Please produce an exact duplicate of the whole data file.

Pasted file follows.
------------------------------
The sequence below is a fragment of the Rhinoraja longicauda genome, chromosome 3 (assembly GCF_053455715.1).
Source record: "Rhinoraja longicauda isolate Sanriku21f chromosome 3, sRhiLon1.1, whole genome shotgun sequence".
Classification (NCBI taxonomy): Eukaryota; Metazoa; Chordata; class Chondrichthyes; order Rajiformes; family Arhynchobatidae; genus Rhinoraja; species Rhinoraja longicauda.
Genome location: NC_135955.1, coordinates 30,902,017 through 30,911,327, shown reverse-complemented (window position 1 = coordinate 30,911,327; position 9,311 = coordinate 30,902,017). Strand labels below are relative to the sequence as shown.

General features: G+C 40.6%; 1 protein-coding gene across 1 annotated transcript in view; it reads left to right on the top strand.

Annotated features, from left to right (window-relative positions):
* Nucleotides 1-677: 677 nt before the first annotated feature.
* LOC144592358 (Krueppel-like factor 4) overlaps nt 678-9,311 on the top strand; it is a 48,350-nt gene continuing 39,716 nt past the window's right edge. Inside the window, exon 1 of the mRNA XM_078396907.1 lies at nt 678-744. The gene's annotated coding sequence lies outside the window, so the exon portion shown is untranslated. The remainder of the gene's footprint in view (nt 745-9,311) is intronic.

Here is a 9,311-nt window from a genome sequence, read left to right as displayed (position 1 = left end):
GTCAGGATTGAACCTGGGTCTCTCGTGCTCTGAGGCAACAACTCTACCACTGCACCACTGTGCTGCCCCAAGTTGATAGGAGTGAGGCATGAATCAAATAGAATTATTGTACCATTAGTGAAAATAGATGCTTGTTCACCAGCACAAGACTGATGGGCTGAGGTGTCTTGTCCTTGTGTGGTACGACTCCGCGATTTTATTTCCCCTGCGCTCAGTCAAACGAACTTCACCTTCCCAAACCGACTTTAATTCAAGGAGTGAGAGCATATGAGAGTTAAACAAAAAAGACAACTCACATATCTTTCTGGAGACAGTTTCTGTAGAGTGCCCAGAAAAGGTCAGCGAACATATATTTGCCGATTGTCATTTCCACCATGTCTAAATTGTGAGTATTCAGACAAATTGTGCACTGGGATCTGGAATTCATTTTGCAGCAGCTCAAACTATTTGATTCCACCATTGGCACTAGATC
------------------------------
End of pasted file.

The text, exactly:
The sequence below is a fragment of the Rhinoraja longicauda genome, chromosome 3 (assembly GCF_053455715.1).
Source record: "Rhinoraja longicauda isolate Sanriku21f chromosome 3, sRhiLon1.1, whole genome shotgun sequence".
Classification (NCBI taxonomy): Eukaryota; Metazoa; Chordata; class Chondrichthyes; order Rajiformes; family Arhynchobatidae; genus Rhinoraja; species Rhinoraja longicauda.
Genome location: NC_135955.1, coordinates 30,902,017 through 30,911,327, shown reverse-complemented (window position 1 = coordinate 30,911,327; position 9,311 = coordinate 30,902,017). Strand labels below are relative to the sequence as shown.

General features: G+C 40.6%; 1 protein-coding gene across 1 annotated transcript in view; it reads left to right on the top strand.

Annotated features, from left to right (window-relative positions):
* Nucleotides 1-677: 677 nt before the first annotated feature.
* LOC144592358 (Krueppel-like factor 4) overlaps nt 678-9,311 on the top strand; it is a 48,350-nt gene continuing 39,716 nt past the window's right edge. Inside the window, exon 1 of the mRNA XM_078396907.1 lies at nt 678-744. The gene's annotated coding sequence lies outside the window, so the exon portion shown is untranslated. The remainder of the gene's footprint in view (nt 745-9,311) is intronic.

Here is a 9,311-nt window from a genome sequence, read left to right as displayed (position 1 = left end):
GTCAGGATTGAACCTGGGTCTCTCGTGCTCTGAGGCAACAACTCTACCACTGCACCACTGTGCTGCCCCAAGTTGATAGGAGTGAGGCATGAATCAAATAGAATTATTGTACCATTAGTGAAAATAGATGCTTGTTCACCAGCACAAGACTGATGGGCTGAGGTGTCTTGTCCTTGTGTGGTACGACTCCGCGATTTTATTTCCCCTGCGCTCAGTCAAACGAACTTCACCTTCCCAAACCGACTTTAATTCAAGGAGTGAGAGCATATGAGAGTTAAACAAAAAAGACAACTCACATATCTTTCTGGAGACAGTTTCTGTAGAGTGCCCAGAAAAGGTCAGCGAACATATATTTGCCGATTGTCATTTCCACCATGTCTAAATTGTGAGTATTCAGACAAATTGTGCACTGGGATCTGGAATTCATTTTGCAGCAGCTCAAACTATTTGATTCCACCATTGGCACTAGATC